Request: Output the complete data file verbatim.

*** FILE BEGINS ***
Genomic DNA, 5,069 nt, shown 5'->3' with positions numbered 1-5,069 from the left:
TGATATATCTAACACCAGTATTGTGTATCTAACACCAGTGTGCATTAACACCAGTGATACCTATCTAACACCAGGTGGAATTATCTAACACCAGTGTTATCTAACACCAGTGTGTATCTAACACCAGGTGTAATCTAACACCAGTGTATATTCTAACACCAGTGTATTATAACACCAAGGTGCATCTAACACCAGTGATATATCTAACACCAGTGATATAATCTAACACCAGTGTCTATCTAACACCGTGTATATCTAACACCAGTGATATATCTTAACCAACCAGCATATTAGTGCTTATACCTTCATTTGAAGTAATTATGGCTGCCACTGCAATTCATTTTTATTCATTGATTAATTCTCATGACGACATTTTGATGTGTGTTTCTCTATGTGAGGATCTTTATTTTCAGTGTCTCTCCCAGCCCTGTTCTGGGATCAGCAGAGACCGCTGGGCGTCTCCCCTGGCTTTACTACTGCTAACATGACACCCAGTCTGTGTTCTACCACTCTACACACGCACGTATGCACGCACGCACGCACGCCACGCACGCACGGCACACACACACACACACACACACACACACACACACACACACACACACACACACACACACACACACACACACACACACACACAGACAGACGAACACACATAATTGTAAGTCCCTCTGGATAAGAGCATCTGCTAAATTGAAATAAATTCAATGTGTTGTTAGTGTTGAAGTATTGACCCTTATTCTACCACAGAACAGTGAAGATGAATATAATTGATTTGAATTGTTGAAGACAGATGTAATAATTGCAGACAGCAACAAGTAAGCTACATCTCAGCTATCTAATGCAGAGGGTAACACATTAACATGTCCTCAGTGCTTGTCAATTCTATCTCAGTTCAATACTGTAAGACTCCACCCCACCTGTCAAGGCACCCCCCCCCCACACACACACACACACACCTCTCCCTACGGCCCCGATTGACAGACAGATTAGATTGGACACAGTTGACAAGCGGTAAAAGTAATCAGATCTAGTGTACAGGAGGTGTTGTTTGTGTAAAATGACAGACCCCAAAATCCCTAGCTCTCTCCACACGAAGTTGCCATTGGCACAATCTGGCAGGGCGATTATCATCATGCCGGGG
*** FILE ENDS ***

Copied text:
Genomic DNA, 5,069 nt, shown 5'->3' with positions numbered 1-5,069 from the left:
TGATATATCTAACACCAGTATTGTGTATCTAACACCAGTGTGCATTAACACCAGTGATACCTATCTAACACCAGGTGGAATTATCTAACACCAGTGTTATCTAACACCAGTGTGTATCTAACACCAGGTGTAATCTAACACCAGTGTATATTCTAACACCAGTGTATTATAACACCAAGGTGCATCTAACACCAGTGATATATCTAACACCAGTGATATAATCTAACACCAGTGTCTATCTAACACCGTGTATATCTAACACCAGTGATATATCTTAACCAACCAGCATATTAGTGCTTATACCTTCATTTGAAGTAATTATGGCTGCCACTGCAATTCATTTTTATTCATTGATTAATTCTCATGACGACATTTTGATGTGTGTTTCTCTATGTGAGGATCTTTATTTTCAGTGTCTCTCCCAGCCCTGTTCTGGGATCAGCAGAGACCGCTGGGCGTCTCCCCTGGCTTTACTACTGCTAACATGACACCCAGTCTGTGTTCTACCACTCTACACACGCACGTATGCACGCACGCACGCACGCCACGCACGCACGGCACACACACACACACACACACACACACACACACACACACACACACACACACACACACACACACACACACACACACACACACAGACAGACGAACACACATAATTGTAAGTCCCTCTGGATAAGAGCATCTGCTAAATTGAAATAAATTCAATGTGTTGTTAGTGTTGAAGTATTGACCCTTATTCTACCACAGAACAGTGAAGATGAATATAATTGATTTGAATTGTTGAAGACAGATGTAATAATTGCAGACAGCAACAAGTAAGCTACATCTCAGCTATCTAATGCAGAGGGTAACACATTAACATGTCCTCAGTGCTTGTCAATTCTATCTCAGTTCAATACTGTAAGACTCCACCCCACCTGTCAAGGCACCCCCCCCCCACACACACACACACACACCTCTCCCTACGGCCCCGATTGACAGACAGATTAGATTGGACACAGTTGACAAGCGGTAAAAGTAATCAGATCTAGTGTACAGGAGGTGTTGTTTGTGTAAAATGACAGACCCCAAAATCCCTAGCTCTCTCCACACGAAGTTGCCATTGGCACAATCTGGCAGGGCGATTATCATCATGCCGGGG